Birmingham Royal Ballet brings The Prince of the Pagodas to the Birmingham Hippodrome. Among those who have had an opportunity to leave their fingerprint on the work are John Cranko and Kenneth MacMillan. This time David Bintley attempted to engrave his signature on the ballet. The show was produced in collaboration with New National Theatre, Tokyo and had its début here in the United Kingdom in late January of this year. The musical score was created by Benjamin Britten and has a reputation for being tricky to use. Nevertheless, Bintley's remaking delivers a comprehensible product that is not only appealing to the eye but also musically stimulating. Choreographed by Bintley and first performed in 2011 by the National Ballet of Japan, The Prince of the Pagodas is proof that classical ballet companies are investing in finding and reconstructing full-evening length ballets with themes that modern audiences can relate to or identify with. 

The fusion between Japanese and British culture is alluring. The Prince of the Pagodas has numerous characters that are equally as enticing as its fusion cultural theme. A thread uniting the various personalities onstage is that of an unloved prince who is kicked out of his home by the evil step-mother and turned into a salamander. His sister eventually understands the truth and tries to rescue her father, the aging Monarch, from the evil woman who has caused the turmoil. Momoko Hirata is superb in her role as the Princess Belle Sakura. As the Salamander Prince, Joseph Caley has the ability to create a palpable unease when he slithers onto stage, yet you rejoice in the final pas de deux. The ballet takes you on a journey and the characters are clearly defined and well danced. Act One is coherent and sets the tone for the rest of the show. The four kings – of the North, South, East and West – are fetching as they attempt to charm the Princess in an effort to seduce her into marriage. Act Two has an abundance of characters that are haunting yet magnetic. There is a joy in watching the princess' exploration of the Salamander's kingdom as she encounters the Yokai, Seahorses, Deep-sea creatures and the Flames.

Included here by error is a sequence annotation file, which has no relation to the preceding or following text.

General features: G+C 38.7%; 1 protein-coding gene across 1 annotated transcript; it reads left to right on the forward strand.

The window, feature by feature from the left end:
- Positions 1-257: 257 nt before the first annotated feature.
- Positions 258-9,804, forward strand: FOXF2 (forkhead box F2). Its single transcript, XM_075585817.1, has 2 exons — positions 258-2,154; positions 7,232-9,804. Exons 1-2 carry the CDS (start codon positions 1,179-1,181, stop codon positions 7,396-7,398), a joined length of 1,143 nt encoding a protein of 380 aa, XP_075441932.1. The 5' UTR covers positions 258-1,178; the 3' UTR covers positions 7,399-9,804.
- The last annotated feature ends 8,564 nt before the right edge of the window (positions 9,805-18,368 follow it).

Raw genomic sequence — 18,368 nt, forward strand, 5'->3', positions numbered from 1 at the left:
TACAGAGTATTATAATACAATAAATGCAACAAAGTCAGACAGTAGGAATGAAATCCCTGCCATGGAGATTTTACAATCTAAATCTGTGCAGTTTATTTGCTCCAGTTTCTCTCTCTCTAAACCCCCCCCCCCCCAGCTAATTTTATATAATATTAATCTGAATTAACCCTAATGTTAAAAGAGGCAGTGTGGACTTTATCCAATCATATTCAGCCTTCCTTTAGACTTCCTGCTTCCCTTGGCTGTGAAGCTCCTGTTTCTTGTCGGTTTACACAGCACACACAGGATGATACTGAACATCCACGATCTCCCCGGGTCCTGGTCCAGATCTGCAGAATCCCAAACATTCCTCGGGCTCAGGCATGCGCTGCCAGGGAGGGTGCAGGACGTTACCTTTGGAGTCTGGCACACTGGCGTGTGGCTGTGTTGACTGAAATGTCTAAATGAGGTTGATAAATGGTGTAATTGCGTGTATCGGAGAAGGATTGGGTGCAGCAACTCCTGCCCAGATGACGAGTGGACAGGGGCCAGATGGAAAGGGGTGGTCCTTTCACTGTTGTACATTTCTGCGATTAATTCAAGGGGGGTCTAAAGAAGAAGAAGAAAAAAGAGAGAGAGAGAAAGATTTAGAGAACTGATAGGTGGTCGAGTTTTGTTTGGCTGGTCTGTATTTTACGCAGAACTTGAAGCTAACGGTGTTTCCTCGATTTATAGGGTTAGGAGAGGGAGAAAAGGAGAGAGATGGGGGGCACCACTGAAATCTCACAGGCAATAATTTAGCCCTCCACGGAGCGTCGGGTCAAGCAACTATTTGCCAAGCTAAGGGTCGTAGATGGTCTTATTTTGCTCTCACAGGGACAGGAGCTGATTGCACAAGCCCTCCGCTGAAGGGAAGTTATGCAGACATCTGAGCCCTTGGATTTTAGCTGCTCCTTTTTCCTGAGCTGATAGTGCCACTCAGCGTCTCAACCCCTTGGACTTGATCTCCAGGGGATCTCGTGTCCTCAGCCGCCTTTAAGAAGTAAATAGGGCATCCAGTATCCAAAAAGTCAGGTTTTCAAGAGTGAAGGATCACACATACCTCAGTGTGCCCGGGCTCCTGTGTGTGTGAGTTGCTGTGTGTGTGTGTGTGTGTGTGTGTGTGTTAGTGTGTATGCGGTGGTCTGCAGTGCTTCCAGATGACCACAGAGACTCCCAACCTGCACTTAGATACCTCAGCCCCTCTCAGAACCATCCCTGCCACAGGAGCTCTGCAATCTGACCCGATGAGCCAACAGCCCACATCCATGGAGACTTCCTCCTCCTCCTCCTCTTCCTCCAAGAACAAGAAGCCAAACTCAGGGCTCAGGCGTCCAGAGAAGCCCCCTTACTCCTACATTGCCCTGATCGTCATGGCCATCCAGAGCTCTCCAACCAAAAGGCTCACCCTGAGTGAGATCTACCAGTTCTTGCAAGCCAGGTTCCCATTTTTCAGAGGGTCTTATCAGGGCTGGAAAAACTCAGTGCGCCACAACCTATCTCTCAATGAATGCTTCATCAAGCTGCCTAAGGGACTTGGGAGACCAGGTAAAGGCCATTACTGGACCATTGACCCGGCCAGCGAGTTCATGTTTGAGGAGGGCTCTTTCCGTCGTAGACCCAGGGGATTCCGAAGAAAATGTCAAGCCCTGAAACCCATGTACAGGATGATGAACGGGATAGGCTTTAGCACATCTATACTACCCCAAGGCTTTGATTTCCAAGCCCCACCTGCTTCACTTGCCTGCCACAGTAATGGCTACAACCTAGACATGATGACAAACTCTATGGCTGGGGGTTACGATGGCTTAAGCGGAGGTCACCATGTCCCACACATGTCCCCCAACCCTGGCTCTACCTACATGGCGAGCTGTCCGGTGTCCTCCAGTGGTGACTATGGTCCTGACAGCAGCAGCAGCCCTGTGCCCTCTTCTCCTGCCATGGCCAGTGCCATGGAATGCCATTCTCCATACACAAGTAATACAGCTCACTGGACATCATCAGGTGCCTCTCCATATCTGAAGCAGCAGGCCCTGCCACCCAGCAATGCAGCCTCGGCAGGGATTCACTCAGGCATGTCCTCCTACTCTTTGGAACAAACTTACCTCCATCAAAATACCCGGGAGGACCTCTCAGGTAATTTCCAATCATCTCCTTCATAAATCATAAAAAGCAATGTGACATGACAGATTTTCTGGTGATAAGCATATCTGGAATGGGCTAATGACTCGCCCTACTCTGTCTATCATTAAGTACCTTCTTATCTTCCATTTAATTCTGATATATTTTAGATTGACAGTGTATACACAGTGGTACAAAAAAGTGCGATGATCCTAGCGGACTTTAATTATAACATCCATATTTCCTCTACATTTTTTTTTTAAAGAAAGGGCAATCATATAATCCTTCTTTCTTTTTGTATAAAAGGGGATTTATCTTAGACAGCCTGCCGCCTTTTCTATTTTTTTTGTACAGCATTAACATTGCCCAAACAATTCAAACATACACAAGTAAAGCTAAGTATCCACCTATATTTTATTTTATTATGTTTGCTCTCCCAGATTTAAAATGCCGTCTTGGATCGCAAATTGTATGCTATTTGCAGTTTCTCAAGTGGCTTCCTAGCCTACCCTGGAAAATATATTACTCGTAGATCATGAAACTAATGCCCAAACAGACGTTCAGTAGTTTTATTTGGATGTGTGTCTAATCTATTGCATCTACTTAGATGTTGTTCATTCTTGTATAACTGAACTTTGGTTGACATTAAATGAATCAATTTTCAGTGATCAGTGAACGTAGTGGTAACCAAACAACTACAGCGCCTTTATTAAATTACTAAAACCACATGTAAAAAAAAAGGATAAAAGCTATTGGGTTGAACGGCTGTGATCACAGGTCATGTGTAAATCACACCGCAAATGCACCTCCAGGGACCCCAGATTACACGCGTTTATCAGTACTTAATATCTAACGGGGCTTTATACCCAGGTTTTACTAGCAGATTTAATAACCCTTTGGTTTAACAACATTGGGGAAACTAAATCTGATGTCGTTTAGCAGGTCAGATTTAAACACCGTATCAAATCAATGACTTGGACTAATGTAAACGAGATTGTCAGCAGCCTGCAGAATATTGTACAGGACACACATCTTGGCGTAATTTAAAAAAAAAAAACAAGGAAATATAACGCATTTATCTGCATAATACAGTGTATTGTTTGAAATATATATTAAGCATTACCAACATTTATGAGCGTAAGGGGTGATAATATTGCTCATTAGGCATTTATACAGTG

The ballet was danced well technically, sensibly staged and constructed with ample choreography. However, there were moments where I felt that some of the dancers relied on the costuming to convey an emotion. As the Empress Épine, Elisha Willis also played three different queens, yet played each one with the same interpretation or no affect. A Flame queen should be able to pierce your soul with a simple look or hand gesture and, sadly, she fell flat and relied on the costuming or lighting to deliver the message. Another challenge was the length of the show. At almost three hours in length, it gives the feeling of a trilogy with multiple endings.

On a high note though, the sheer beauty of the sets and draping of the wardrobe brought the cherry blossoms to life and had a fragrant effect on the dancing. Birmingham Royal Ballet has the ability to always present what feels like a complete production. The combination of elements – the dancers, the sets, the costuming and the music – left a lasting impression, feeling well thought-out and prepared. The attention to detail and the technical team's efforts to make seamless transitions were – most of the time – spot on.

The Prince of the Pagodas reminded me a bit of a confectionery stand where there is an assortment to choose from: you can pick-and-mix sweets together, and most likely walk away feeling satisfied. The Court Fool, Tzu-Chao Chou, was vivacious and enthusiastic throughout the entire ballet. He opened and closed the show seated at the edge of the stage above the pit. An unusual opening and closing, but fitting since, all in all, it was a guided pilgrimage to Mount Fiji.